Introduction to Monster

Monster is a novel by Walter Dean Myers. Published in 1999, it follows the story of a Black teenager named Steve Harmon, who is on trial for murder. In order to document the events of the trial, Steve decides to pen a screenplay, and this is the frame through which most of the story is told. This unique literary format offers Myers and Steve the chance to provide stage directions and descriptive images without interrupting the flow of the narrative. It also emphasizes the novel’s focus on storytelling and the ways in which popular narratives can impact the people they are imposed upon.

Steve Harmon is a creative and intelligent young man, with a passion for filmmaking. However, because he is Black, the prosecutors in the trial label him as a violent and monstrous criminal. The media adopts this interpretation, and Steve is left to watch as his life and identity are reinterpreted by people who do not actually know him in order to fit a certain narrative. Racism, and the dehumanizing effects it has on young Black people, dominates the narrative, and Steve fights to maintain his sense of self even as the rest of the world chooses to actively misinterpret him.

A Brief Biography of Walter Dean Myers

Walter Dean Myers (1937–2014) was an American author with a prolific career during which he published over one hundred books. Myers’s childhood informed much of his later writing, as he was sent away from his impoverished birth family to live with foster parents in the Harlem neighborhood of New York City. Harlem became a deeply inspirational place for Myers, whose later works often focused on characters growing up in urban settings. After starting school, Myers was often recognized as a promising student, but he was behaviorally disrupted and experienced frequent bullying due to a speech impediment. Writing became an outlet through which he could express his emotions. He eventually dropped out of high school and enlisted in the army. Upon returning to Harlem, Myers began writing in his free time, publishing stories and articles in local publications before eventually winning the Council For Interracial Books Award for his debut book, Where Does The Day Go? He subsequently began working as an editor and writer before transitioning to writing full-time. His forty-five year career produced a number of award-winning works, including Motown and Didi, Scorpions, Fallen Angels, and Monster.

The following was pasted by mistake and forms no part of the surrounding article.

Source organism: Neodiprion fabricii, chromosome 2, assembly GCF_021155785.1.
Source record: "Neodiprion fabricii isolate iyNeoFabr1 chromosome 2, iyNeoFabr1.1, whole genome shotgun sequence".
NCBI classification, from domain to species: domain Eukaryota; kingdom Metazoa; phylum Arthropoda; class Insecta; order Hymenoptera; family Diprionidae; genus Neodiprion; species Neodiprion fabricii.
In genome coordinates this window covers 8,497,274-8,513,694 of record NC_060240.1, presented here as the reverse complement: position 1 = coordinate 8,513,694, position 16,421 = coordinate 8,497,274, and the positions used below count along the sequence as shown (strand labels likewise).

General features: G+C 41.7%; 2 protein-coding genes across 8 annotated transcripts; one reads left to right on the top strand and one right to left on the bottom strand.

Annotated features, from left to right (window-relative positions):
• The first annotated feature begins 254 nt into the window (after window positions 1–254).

Frequently Asked Questions about Monster

Monster

The book Monster by Walter Dean Myers is not based on a true story, for there never actually was a sixteen-year-old Steve Harmon who got himself entangled with bunch of neighborhood crooks and...

Latest answer posted May 11, 2021, 7:20 pm (UTC)

3 educator answers

Monster

Myers's 1999 young adult crime novel Monster is set in New York City, in Manhattan and Harlem. Through Steve's memories and flashbacks, the audience is able to explore these areas; the narrative...

Latest answer posted October 20, 2020, 11:37 am (UTC)

2 educator answers

Monster

Much of Monster is written in the style of a screenplay. This is entirely appropriate, as Steve Harmon, the story's protagonist, wants to use his experience of the criminal justice system and of...

Latest answer posted October 20, 2020, 11:25 am (UTC)

1 educator answer

Monster

Steve has been put on cleaning detail in prison. He's been assigned this detail with four other guys who've been ordered to mop the corridors. Before carrying out this tedious, unpleasant chore,...

Latest answer posted October 20, 2020, 11:36 am (UTC)

1 educator answer

Monster

In Monster, Steve is found not guilty. Most readers will consider this a just verdict. Steve is certainly not guilty of murder or of any complicity in in the killing of Mr. Nesbitt, and he is very...

Latest answer posted October 20, 2020, 11:47 am (UTC)

1 educator answer

Monster

There's no honor among thieves, as the old saying goes, and there certainly isn't any when it comes to Osvaldo Cruz. This fourteen-year-old gang member has agreed to testify in open court against...